Brightsurf Science News & Current Events

January 14, 2005
NYU researchers simulate molecular biological clock
Researchers at New York University have developed a model of the intra-cellular mammalian biological clock that reveals how rapid interaction of molecules with DNA is necessary for producing reliable 24-hour rhythms.

Innovative WSU graduate program deals with mental health, deafness
A training program in mental health and deafness at the Wright State University School of Professional Psychology (SOPP) that is unique in American higher education is planning to expand to other locations in Ohio, according to Miami Valley clinical psychologist Robert Basil, Psy.D.

Georgia Medicaid program saves $20 million by controlling use of anti-ulcer drugs
The Georgia Medicaid program reduced its prescription-drug costs by $20.6 million over a one-year period by requiring enrollees to get permission before filling prescriptions for anti-ulcer medications called proton pump inhibitors (PPIs).

Wiley publishes Van Nostrand's Encyclopedia of Chemistry, Fifth Edition, in January 2005
Maintaining the accessibility, succinctness, and comprehensiveness of Van Nostrand Reinhold Encyclopedia of Chemistry, VAN NOSTRAND'S ENCYCLOPEDIA OF CHEMISTRY, FIFTH EDITION still represents the benchmark chemical reference for individual researchers and students.

Europe reaches new frontier - Huygens lands on Titan
Today, after its seven-year journey through the Solar System on board the Cassini spacecraft, ESA's Huygens probe has successfully descended through the atmosphere of Titan, Saturn's largest moon, and safely landed on its surface.

Tips from the journals of the American Society for Microbiology
Highlights from the journals of the American Society for Microbiology include: Llama antibodies may help prevent dandruff; New coronavirus identified in pneumonia patients; and Household dust may be source of infant botulism.

Mitochondrial DNA mutations play significant role in prostate cancer
Mutations in mitochondrial DNA (mtDNA) play an important role in the development of prostate cancer, according to new research that provides the first evidence that individuals who inherit a mutation of the mitochondrial DNA are at an increased risk of developing prostate cancer later in life.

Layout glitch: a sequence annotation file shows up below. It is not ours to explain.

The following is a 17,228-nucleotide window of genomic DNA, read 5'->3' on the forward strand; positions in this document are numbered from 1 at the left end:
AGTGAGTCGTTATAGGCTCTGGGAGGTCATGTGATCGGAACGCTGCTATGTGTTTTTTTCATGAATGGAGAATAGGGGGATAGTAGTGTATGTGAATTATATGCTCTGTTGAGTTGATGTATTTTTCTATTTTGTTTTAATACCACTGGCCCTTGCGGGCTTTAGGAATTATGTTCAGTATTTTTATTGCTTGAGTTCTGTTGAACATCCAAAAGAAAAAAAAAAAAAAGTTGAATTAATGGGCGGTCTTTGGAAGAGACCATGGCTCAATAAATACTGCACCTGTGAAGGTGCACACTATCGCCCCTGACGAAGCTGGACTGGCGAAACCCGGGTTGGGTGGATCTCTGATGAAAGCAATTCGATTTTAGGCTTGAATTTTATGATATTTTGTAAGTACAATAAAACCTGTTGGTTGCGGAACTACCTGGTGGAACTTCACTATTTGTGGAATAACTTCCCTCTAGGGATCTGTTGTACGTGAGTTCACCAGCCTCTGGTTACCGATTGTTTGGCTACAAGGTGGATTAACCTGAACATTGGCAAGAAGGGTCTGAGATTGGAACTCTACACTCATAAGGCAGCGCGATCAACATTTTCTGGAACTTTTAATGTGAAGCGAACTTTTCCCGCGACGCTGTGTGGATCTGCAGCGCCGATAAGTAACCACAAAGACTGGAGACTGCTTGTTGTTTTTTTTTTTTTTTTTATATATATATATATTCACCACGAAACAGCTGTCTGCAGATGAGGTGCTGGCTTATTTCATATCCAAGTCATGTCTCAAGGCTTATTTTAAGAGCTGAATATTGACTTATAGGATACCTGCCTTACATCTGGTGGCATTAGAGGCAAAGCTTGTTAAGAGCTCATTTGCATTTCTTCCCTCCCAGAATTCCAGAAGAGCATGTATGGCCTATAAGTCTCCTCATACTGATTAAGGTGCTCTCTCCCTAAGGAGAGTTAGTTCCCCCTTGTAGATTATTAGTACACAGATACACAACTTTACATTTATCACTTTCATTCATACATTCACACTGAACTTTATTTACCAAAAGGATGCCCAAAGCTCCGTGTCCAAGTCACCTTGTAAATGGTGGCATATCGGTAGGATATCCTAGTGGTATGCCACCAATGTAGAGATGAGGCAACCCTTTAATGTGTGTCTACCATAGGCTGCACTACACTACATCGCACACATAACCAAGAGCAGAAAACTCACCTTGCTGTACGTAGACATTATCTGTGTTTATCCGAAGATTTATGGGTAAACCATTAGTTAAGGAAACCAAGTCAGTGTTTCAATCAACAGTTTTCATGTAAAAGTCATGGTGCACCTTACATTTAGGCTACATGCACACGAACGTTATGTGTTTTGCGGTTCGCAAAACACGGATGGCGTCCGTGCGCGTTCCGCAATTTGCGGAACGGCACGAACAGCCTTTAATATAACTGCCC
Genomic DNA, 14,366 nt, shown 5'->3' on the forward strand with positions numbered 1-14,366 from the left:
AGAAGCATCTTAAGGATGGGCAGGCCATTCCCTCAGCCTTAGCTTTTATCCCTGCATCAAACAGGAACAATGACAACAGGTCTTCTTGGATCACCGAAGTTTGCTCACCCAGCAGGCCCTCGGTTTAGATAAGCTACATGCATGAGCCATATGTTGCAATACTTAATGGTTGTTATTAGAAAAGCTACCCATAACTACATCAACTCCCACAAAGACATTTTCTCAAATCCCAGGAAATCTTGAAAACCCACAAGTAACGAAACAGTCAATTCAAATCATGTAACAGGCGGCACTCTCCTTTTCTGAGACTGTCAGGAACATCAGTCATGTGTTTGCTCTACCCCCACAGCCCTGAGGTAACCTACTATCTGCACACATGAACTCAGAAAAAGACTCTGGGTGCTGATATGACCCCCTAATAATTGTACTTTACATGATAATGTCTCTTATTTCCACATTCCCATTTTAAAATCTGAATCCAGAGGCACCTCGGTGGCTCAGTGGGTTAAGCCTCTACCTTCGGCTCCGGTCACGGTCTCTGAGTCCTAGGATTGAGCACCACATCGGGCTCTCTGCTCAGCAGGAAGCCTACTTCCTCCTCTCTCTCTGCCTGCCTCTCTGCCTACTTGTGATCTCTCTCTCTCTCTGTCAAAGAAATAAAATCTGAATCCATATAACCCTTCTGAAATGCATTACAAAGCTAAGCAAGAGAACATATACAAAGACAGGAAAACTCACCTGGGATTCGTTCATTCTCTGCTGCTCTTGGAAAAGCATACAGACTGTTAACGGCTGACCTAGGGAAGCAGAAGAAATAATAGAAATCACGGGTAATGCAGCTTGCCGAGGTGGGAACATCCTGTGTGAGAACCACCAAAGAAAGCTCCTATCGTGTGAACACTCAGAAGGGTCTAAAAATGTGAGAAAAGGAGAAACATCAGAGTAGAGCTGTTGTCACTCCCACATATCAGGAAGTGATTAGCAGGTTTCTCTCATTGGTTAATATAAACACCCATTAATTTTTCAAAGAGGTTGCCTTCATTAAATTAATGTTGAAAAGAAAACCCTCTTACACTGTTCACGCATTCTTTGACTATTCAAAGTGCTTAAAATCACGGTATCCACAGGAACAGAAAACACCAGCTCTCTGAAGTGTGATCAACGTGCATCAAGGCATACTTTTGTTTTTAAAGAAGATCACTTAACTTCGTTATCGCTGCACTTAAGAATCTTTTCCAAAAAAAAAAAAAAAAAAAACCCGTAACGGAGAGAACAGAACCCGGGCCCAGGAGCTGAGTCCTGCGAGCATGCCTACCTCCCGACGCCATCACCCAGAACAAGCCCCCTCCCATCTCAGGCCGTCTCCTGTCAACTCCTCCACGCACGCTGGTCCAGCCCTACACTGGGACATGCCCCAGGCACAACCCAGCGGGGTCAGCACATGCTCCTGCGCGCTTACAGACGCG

ORNL, U.S. Air Force launch educational program
Air Force officers in biology, chemistry, physics and nuclear engineering careers can earn master's degrees in a two-year program, combining technical assignments in ORNL's National Security Directorate with courses in biochemistry, cellular and molecular biology, chemistry, nuclear and radiological engineering or physics.

Uncalculated risks in some pesticides, UCR study finds
Researchers at the University of California, Riverside have demonstrated that isomers - or the mirror-image structures - of some pesticides, although chemically identical, have very different biological and environmental impacts between the two sides.

Americans' perceptions of neighborhood disorder are a function of race and class composition
Objective signs of physical and social disorder in a neighborhood are much less influential in shaping people's perceptions of disorder than are the racial, ethnic, and class composition of that neighborhood.

Depression caused by common treatment for hepatitis C may affect outcome
Developing depression while on interferon-alpha plus ribavirin may impact how well the medications work.

Copper vs. copper at the relativistic heavy ion collider
Scientists searching for evidence that a particle accelerator at the U.S.

Uncovering secrets of abalone body armor
Engineering researchers at the University of California, San Diego are using the shell of a seaweed-eating snail as a guide in the development of a new generation of bullet-stopping armor.

Floating films on liquid mercury
Scientists have grown ultrathin films of organic chain molecules on the surface of liquid mercury and discovered that the molecules form ordered structures.

Study finds more than one-third of human genome regulated by RNA
DNA and proteins have been viewed as the movers and shakers in genomic studies, with RNA seen as just a messenger shuttling information between the two.

Erkki Ruoslahti of The Burnham Institute named recipient of 2005 Japan Prize
Dr. Erkki Ruoslahti, Distinguished Professor at The Burnham Institute, has been named as recipient of the 2005 Japan Prize in the category of cell biology.

New theory chalenges current view of how brain stores long-term memory
How do you remember your own name? Is it possible ever to forget it?

Found: Missing sequence of the human Y chromosome
Scientists report that they have successfully cloned and characterized a previously intractable, 554-kilobase-pair genomic segment near the centromere of the human Y chromosome.

K-State professors develop vaccine to prevent abscess in liver of cattle
Abscesses are a common malady found mostly in grain-fed cattle, the result of an aggressive feeding program.

New prehistoric rock carvings discovered in Northern England
More than 250 new examples of England's finest rock art carvings, close to the Scottish border, have been discovered by UK archaeologists from the University of Newcastle upon Tyne, while compiling a unique database.

The hidden vulnerability of mega-cities to natural disasters: underground spaces
The rapid and extensive underground expansion of mega-cities - for subways, malls, parking and public utilities - takes place often with too little knowledge of associated risks and too few plans to minimize the effects of a natural disaster, United Nations University experts warn.

Thinking small: Texas A&M team creates lab-on-a-chip
Imagine an entire chemistry laboratory reduced to the size of a postage stamp.
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